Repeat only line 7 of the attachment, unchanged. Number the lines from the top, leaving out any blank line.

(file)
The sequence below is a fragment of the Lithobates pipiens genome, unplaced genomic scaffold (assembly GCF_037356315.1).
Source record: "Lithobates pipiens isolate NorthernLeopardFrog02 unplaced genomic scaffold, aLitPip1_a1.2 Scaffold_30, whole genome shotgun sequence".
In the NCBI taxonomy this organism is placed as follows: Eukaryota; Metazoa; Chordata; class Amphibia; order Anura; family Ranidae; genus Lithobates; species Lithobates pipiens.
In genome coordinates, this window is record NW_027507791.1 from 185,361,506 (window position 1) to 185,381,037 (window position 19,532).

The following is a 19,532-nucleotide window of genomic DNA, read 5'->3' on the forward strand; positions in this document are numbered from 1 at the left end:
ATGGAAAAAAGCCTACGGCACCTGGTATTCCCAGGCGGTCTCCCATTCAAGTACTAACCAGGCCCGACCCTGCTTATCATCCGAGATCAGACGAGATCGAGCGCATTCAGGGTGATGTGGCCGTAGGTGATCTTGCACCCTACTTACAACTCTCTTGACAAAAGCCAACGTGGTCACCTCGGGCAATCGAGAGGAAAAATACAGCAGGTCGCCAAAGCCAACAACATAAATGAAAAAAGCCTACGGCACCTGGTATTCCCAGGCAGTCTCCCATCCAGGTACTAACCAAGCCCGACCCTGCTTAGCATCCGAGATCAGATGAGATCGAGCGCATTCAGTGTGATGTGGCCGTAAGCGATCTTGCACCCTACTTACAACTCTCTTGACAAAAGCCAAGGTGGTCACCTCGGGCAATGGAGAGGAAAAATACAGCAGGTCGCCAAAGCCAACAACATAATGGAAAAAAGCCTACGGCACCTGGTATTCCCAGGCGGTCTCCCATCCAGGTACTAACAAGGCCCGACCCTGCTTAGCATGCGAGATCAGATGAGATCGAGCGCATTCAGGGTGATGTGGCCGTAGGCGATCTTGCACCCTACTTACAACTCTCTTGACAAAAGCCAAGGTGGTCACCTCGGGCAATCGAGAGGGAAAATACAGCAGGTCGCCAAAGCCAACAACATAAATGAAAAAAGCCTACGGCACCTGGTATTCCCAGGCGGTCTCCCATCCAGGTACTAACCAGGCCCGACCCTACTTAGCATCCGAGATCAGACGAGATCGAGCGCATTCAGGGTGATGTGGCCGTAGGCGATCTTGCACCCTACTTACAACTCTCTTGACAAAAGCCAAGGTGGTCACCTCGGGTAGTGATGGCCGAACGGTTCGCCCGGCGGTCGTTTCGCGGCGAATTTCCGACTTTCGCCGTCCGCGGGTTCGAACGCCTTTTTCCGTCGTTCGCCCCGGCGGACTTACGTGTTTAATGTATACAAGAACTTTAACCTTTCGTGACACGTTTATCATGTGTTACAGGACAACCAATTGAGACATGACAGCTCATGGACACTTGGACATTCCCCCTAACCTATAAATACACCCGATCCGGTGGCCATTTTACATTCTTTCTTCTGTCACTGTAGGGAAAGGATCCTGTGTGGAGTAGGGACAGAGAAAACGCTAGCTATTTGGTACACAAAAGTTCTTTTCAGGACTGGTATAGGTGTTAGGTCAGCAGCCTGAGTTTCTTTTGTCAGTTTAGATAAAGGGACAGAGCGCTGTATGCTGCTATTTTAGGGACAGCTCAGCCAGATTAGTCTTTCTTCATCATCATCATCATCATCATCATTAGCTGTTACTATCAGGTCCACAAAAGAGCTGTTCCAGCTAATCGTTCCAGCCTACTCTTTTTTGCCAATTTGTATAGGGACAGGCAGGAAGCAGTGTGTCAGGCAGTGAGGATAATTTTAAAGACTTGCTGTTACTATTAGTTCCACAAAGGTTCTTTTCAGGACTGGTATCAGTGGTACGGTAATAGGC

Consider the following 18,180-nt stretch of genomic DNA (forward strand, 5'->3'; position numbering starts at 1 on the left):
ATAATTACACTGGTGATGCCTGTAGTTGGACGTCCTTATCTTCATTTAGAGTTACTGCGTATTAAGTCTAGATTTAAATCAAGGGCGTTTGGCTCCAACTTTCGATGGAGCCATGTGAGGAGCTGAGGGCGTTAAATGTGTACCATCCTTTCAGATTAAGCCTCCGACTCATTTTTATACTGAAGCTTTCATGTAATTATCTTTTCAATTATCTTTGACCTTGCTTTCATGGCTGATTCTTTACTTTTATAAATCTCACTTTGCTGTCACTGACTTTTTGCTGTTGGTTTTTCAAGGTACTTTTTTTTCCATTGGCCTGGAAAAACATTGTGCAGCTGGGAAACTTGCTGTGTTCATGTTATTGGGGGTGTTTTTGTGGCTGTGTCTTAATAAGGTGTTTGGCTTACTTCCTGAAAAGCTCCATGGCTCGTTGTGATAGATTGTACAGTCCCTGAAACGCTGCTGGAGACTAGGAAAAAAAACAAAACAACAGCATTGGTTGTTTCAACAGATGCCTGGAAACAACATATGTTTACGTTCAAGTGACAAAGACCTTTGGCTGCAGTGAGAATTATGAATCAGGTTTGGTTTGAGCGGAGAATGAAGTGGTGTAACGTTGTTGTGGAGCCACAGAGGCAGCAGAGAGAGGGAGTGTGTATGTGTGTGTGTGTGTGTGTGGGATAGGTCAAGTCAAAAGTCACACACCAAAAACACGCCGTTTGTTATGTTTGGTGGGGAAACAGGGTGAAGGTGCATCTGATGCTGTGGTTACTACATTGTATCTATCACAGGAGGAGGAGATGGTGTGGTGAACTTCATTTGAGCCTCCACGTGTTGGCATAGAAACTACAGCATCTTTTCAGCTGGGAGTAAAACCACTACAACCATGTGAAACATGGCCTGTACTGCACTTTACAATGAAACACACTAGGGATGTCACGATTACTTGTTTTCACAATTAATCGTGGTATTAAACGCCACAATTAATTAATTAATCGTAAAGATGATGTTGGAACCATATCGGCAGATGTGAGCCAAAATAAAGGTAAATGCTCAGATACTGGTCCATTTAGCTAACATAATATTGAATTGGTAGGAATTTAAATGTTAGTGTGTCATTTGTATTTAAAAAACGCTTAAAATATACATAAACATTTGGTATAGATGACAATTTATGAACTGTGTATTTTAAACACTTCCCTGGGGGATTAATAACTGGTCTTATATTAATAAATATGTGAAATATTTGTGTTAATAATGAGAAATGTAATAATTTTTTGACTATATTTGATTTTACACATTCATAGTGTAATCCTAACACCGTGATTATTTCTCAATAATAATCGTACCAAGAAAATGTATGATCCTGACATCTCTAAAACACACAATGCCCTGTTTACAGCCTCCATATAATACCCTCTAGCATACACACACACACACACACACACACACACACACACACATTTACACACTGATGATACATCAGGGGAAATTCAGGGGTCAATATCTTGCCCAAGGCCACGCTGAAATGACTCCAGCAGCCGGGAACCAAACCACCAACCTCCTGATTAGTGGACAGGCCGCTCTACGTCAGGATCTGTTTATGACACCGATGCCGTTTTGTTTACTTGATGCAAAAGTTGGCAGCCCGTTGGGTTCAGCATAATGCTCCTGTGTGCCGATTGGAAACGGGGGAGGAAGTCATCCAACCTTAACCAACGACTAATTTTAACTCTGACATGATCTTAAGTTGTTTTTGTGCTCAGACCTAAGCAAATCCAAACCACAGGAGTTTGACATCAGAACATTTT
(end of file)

Consider the following 18,180-nt stretch of genomic DNA (forward strand, 5'->3'; position numbering starts at 1 on the left):